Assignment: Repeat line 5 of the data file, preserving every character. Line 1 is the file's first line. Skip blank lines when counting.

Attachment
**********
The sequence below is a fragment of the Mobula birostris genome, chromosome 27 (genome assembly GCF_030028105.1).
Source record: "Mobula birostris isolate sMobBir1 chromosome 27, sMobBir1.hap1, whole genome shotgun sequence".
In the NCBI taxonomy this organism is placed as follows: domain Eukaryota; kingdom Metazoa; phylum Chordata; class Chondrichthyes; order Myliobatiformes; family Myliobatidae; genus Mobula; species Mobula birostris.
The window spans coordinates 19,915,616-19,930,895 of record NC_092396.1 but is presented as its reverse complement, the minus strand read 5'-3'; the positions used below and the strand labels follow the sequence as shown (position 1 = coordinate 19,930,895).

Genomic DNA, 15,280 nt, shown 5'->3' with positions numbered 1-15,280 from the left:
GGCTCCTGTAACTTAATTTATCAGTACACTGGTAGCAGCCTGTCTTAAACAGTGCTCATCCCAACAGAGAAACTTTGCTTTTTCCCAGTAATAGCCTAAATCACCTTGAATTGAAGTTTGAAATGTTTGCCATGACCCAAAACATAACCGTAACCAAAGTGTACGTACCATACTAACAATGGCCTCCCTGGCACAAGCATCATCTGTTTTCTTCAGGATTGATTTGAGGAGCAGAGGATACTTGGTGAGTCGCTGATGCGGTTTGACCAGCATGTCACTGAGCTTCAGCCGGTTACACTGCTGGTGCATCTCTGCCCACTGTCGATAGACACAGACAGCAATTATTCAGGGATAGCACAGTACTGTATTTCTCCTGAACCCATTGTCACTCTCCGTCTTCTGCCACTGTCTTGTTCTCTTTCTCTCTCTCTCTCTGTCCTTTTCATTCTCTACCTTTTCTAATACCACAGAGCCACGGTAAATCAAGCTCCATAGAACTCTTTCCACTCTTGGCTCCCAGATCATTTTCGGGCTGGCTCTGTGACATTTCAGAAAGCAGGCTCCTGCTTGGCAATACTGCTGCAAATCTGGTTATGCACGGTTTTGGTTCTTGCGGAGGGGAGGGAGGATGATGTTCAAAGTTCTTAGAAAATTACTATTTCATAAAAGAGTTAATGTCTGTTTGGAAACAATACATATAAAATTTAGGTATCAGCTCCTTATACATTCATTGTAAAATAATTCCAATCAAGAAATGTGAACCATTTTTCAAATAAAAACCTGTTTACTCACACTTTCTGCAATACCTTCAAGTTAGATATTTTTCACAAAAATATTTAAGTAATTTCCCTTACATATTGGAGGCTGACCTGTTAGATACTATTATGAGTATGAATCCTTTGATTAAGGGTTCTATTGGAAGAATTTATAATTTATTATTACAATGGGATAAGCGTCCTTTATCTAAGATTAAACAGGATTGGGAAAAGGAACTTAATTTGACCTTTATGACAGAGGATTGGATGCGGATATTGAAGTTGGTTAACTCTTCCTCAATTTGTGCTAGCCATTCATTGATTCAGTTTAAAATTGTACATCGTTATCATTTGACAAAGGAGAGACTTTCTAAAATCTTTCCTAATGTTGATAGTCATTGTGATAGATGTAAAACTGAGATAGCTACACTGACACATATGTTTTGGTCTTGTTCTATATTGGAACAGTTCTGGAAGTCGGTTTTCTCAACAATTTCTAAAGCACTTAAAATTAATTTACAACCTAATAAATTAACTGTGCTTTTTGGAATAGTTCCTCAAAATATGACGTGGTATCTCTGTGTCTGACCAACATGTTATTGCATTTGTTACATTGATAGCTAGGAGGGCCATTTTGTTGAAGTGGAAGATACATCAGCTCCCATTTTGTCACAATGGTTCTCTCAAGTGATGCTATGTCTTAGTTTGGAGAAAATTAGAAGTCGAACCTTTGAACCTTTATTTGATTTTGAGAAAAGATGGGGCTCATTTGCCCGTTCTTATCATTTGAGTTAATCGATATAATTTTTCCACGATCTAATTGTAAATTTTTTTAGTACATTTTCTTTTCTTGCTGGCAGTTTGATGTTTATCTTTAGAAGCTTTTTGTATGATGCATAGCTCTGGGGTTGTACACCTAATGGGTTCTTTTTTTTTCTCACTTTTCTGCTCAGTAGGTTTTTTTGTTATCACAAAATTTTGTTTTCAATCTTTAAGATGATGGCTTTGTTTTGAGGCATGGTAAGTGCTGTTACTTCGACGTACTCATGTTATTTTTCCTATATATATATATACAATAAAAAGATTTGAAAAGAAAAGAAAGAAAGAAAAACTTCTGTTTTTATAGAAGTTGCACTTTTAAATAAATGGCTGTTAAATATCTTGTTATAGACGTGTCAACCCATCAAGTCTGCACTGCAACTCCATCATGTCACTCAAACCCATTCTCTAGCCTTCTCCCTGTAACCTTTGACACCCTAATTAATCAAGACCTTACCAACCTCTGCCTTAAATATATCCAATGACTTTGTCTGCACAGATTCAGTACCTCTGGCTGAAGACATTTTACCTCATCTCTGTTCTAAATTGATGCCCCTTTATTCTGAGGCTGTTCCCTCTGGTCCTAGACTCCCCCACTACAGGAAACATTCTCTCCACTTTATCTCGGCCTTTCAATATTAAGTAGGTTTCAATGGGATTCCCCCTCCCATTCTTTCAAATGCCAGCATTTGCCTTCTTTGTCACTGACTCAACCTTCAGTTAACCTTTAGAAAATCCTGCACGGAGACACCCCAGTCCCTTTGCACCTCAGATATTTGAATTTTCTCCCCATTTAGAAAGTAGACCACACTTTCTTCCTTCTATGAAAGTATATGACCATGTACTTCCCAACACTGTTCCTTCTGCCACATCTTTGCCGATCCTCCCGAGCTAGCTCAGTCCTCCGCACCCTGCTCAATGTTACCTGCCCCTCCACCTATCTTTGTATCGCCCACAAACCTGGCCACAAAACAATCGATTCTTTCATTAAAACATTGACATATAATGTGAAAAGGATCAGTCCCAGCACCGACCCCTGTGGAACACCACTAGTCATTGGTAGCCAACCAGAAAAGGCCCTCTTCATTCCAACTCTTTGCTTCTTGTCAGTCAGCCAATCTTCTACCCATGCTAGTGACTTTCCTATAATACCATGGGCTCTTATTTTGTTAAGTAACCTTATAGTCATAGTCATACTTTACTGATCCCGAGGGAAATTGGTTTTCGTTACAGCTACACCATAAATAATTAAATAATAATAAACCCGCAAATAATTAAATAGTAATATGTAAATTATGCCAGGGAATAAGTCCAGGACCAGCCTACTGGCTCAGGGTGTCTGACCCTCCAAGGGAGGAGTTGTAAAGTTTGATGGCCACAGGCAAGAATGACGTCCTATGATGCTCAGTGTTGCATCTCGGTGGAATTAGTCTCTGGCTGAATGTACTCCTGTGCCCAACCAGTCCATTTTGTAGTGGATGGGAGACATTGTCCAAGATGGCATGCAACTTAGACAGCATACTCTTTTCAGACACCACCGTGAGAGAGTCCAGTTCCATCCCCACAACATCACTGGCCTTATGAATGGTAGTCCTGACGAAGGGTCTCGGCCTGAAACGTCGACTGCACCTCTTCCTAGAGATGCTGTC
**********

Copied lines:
Genomic DNA, 15,280 nt, shown 5'->3' with positions numbered 1-15,280 from the left: